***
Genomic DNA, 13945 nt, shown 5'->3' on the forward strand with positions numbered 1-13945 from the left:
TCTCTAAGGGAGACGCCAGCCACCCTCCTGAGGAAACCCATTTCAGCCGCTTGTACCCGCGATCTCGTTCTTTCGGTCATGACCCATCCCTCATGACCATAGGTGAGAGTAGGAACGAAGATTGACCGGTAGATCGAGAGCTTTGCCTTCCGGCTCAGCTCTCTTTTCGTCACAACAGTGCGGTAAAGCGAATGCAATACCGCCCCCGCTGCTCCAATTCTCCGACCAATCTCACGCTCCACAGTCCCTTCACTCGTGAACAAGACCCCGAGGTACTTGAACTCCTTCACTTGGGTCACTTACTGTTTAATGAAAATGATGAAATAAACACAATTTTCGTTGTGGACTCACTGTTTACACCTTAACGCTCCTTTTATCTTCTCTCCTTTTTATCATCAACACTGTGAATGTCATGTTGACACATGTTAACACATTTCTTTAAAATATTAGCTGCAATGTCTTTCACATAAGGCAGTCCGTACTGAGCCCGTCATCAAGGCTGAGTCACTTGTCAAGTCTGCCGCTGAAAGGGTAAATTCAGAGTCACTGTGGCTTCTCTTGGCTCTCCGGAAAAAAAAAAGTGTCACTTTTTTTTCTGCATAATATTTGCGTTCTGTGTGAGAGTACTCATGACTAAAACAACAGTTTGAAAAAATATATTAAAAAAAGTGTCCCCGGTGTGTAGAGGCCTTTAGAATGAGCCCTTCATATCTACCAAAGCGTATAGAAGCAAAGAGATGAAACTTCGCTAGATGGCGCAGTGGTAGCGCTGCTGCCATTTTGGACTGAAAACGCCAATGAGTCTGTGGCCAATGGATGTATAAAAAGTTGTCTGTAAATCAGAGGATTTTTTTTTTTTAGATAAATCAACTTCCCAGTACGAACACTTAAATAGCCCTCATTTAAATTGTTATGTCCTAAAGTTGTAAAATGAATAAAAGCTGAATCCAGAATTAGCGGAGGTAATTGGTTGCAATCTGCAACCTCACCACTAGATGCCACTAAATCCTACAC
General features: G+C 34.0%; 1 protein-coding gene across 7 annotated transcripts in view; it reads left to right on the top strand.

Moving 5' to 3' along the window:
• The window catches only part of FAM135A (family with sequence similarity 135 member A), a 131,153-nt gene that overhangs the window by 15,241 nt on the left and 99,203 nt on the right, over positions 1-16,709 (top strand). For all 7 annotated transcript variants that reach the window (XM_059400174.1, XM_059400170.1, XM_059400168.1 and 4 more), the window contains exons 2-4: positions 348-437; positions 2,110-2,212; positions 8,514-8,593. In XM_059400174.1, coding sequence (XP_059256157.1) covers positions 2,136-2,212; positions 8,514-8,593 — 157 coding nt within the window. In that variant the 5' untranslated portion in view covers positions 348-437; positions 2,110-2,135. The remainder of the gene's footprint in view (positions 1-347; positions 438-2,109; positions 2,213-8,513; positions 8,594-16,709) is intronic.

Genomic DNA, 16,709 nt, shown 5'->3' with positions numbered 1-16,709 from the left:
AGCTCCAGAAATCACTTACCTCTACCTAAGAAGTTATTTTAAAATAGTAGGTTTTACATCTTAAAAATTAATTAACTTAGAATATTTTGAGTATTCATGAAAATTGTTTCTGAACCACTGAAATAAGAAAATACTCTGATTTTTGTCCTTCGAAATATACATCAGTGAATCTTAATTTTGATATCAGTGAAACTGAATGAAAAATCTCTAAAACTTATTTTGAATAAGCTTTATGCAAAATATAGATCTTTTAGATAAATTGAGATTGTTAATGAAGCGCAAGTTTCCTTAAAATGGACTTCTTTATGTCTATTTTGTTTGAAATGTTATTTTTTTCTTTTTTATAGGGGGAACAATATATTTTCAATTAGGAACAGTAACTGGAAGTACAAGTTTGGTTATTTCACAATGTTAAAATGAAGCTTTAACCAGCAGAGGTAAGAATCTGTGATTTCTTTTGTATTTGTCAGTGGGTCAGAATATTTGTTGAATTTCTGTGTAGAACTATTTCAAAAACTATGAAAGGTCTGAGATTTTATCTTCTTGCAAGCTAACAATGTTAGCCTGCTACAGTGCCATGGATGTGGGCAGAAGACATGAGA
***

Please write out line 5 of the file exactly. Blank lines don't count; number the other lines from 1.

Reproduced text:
• The window catches only part of FAM135A (family with sequence similarity 135 member A), a 131,153-nt gene that overhangs the window by 15,241 nt on the left and 99,203 nt on the right, over positions 1-16,709 (top strand). For all 7 annotated transcript variants that reach the window (XM_059400174.1, XM_059400170.1, XM_059400168.1 and 4 more), the window contains exons 2-4: positions 348-437; positions 2,110-2,212; positions 8,514-8,593. In XM_059400174.1, coding sequence (XP_059256157.1) covers positions 2,136-2,212; positions 8,514-8,593 — 157 coding nt within the window. In that variant the 5' untranslated portion in view covers positions 348-437; positions 2,110-2,135. The remainder of the gene's footprint in view (positions 1-347; positions 438-2,109; positions 2,213-8,513; positions 8,594-16,709) is intronic.